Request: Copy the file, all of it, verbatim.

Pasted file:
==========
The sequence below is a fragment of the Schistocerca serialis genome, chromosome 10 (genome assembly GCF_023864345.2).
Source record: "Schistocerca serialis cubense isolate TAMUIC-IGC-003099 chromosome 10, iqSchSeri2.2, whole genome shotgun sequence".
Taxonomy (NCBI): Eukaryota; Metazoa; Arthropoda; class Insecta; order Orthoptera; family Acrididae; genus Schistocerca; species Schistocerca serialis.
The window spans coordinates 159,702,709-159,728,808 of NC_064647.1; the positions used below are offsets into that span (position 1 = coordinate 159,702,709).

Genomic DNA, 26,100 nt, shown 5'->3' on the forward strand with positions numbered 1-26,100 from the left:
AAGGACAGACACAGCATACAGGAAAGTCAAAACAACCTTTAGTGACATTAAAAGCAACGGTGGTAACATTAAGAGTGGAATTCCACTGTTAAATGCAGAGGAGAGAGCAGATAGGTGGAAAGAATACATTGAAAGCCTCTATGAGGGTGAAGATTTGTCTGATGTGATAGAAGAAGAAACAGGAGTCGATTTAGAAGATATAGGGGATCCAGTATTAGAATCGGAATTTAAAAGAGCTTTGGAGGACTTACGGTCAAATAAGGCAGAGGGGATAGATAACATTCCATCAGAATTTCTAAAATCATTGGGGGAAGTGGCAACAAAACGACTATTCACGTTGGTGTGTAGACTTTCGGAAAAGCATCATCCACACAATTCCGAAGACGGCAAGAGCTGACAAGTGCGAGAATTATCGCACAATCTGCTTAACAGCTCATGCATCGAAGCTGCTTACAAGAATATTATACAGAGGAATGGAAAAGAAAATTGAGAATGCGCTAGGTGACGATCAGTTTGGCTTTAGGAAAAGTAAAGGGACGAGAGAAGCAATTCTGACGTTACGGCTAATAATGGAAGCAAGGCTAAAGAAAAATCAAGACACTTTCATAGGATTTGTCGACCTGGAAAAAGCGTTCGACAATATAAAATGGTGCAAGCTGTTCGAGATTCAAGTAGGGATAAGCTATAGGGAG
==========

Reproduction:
The sequence below is a fragment of the Schistocerca serialis genome, chromosome 10 (genome assembly GCF_023864345.2).
Source record: "Schistocerca serialis cubense isolate TAMUIC-IGC-003099 chromosome 10, iqSchSeri2.2, whole genome shotgun sequence".
Taxonomy (NCBI): Eukaryota; Metazoa; Arthropoda; class Insecta; order Orthoptera; family Acrididae; genus Schistocerca; species Schistocerca serialis.
The window spans coordinates 159,702,709-159,728,808 of NC_064647.1; the positions used below are offsets into that span (position 1 = coordinate 159,702,709).

Genomic DNA, 26,100 nt, shown 5'->3' on the forward strand with positions numbered 1-26,100 from the left:
AAGGACAGACACAGCATACAGGAAAGTCAAAACAACCTTTAGTGACATTAAAAGCAACGGTGGTAACATTAAGAGTGGAATTCCACTGTTAAATGCAGAGGAGAGAGCAGATAGGTGGAAAGAATACATTGAAAGCCTCTATGAGGGTGAAGATTTGTCTGATGTGATAGAAGAAGAAACAGGAGTCGATTTAGAAGATATAGGGGATCCAGTATTAGAATCGGAATTTAAAAGAGCTTTGGAGGACTTACGGTCAAATAAGGCAGAGGGGATAGATAACATTCCATCAGAATTTCTAAAATCATTGGGGGAAGTGGCAACAAAACGACTATTCACGTTGGTGTGTAGACTTTCGGAAAAGCATCATCCACACAATTCCGAAGACGGCAAGAGCTGACAAGTGCGAGAATTATCGCACAATCTGCTTAACAGCTCATGCATCGAAGCTGCTTACAAGAATATTATACAGAGGAATGGAAAAGAAAATTGAGAATGCGCTAGGTGACGATCAGTTTGGCTTTAGGAAAAGTAAAGGGACGAGAGAAGCAATTCTGACGTTACGGCTAATAATGGAAGCAAGGCTAAAGAAAAATCAAGACACTTTCATAGGATTTGTCGACCTGGAAAAAGCGTTCGACAATATAAAATGGTGCAAGCTGTTCGAGATTCAAGTAGGGATAAGCTATAGGGAG